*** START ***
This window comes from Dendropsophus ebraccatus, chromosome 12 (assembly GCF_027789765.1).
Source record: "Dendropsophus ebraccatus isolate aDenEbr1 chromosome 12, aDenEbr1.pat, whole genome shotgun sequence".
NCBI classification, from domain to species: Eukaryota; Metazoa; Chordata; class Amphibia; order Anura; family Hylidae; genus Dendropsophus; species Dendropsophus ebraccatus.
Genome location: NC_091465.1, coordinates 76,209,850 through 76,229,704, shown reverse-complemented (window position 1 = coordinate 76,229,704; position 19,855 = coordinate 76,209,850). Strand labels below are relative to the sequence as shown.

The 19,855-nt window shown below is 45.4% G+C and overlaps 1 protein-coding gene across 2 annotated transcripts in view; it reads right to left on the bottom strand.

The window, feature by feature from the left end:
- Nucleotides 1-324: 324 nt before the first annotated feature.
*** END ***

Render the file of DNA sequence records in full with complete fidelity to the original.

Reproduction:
This window comes from Dendropsophus ebraccatus, chromosome 12 (assembly GCF_027789765.1).
Source record: "Dendropsophus ebraccatus isolate aDenEbr1 chromosome 12, aDenEbr1.pat, whole genome shotgun sequence".
NCBI classification, from domain to species: Eukaryota; Metazoa; Chordata; class Amphibia; order Anura; family Hylidae; genus Dendropsophus; species Dendropsophus ebraccatus.
Genome location: NC_091465.1, coordinates 76,209,850 through 76,229,704, shown reverse-complemented (window position 1 = coordinate 76,229,704; position 19,855 = coordinate 76,209,850). Strand labels below are relative to the sequence as shown.

The 19,855-nt window shown below is 45.4% G+C and overlaps 1 protein-coding gene across 2 annotated transcripts in view; it reads right to left on the bottom strand.

The window, feature by feature from the left end:
- Nucleotides 1-324: 324 nt before the first annotated feature.